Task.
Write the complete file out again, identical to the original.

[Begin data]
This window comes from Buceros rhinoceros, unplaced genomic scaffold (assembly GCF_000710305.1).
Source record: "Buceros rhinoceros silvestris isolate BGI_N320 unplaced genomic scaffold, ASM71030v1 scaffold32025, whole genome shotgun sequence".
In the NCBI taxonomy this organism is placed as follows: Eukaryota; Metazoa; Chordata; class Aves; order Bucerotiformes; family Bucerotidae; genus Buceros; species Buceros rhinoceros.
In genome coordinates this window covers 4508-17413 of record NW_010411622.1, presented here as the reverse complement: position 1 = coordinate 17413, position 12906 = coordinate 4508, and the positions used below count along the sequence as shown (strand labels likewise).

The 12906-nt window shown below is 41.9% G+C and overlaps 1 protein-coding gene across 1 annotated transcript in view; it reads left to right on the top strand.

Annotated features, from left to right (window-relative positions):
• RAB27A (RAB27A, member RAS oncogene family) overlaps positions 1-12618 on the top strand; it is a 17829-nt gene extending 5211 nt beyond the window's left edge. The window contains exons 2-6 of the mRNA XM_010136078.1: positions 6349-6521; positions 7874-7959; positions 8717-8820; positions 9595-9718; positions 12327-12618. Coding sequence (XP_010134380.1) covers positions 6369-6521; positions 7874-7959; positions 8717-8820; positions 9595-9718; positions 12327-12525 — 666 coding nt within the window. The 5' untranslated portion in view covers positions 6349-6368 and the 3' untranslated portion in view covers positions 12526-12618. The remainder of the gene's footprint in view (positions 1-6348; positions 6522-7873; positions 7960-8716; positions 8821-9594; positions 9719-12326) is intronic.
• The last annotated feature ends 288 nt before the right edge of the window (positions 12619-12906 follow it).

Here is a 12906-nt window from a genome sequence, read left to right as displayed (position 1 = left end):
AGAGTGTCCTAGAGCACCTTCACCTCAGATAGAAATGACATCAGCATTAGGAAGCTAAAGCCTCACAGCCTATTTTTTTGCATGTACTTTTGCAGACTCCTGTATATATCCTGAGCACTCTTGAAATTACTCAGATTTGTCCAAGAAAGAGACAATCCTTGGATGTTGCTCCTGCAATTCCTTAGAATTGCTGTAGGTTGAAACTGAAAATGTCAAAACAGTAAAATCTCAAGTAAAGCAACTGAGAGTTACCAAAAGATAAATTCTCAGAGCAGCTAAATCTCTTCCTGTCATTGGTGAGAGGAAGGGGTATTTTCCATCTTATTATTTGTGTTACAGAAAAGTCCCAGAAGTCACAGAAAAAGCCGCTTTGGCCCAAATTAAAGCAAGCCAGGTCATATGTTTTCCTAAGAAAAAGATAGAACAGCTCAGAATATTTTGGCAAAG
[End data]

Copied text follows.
This window comes from Buceros rhinoceros, unplaced genomic scaffold (assembly GCF_000710305.1).
Source record: "Buceros rhinoceros silvestris isolate BGI_N320 unplaced genomic scaffold, ASM71030v1 scaffold32025, whole genome shotgun sequence".
In the NCBI taxonomy this organism is placed as follows: Eukaryota; Metazoa; Chordata; class Aves; order Bucerotiformes; family Bucerotidae; genus Buceros; species Buceros rhinoceros.
In genome coordinates this window covers 4508-17413 of record NW_010411622.1, presented here as the reverse complement: position 1 = coordinate 17413, position 12906 = coordinate 4508, and the positions used below count along the sequence as shown (strand labels likewise).

The 12906-nt window shown below is 41.9% G+C and overlaps 1 protein-coding gene across 1 annotated transcript in view; it reads left to right on the top strand.

Annotated features, from left to right (window-relative positions):
• RAB27A (RAB27A, member RAS oncogene family) overlaps positions 1-12618 on the top strand; it is a 17829-nt gene extending 5211 nt beyond the window's left edge. The window contains exons 2-6 of the mRNA XM_010136078.1: positions 6349-6521; positions 7874-7959; positions 8717-8820; positions 9595-9718; positions 12327-12618. Coding sequence (XP_010134380.1) covers positions 6369-6521; positions 7874-7959; positions 8717-8820; positions 9595-9718; positions 12327-12525 — 666 coding nt within the window. The 5' untranslated portion in view covers positions 6349-6368 and the 3' untranslated portion in view covers positions 12526-12618. The remainder of the gene's footprint in view (positions 1-6348; positions 6522-7873; positions 7960-8716; positions 8821-9594; positions 9719-12326) is intronic.
• The last annotated feature ends 288 nt before the right edge of the window (positions 12619-12906 follow it).

Here is a 12906-nt window from a genome sequence, read left to right as displayed (position 1 = left end):
AGAGTGTCCTAGAGCACCTTCACCTCAGATAGAAATGACATCAGCATTAGGAAGCTAAAGCCTCACAGCCTATTTTTTTGCATGTACTTTTGCAGACTCCTGTATATATCCTGAGCACTCTTGAAATTACTCAGATTTGTCCAAGAAAGAGACAATCCTTGGATGTTGCTCCTGCAATTCCTTAGAATTGCTGTAGGTTGAAACTGAAAATGTCAAAACAGTAAAATCTCAAGTAAAGCAACTGAGAGTTACCAAAAGATAAATTCTCAGAGCAGCTAAATCTCTTCCTGTCATTGGTGAGAGGAAGGGGTATTTTCCATCTTATTATTTGTGTTACAGAAAAGTCCCAGAAGTCACAGAAAAAGCCGCTTTGGCCCAAATTAAAGCAAGCCAGGTCATATGTTTTCCTAAGAAAAAGATAGAACAGCTCAGAATATTTTGGCAAAG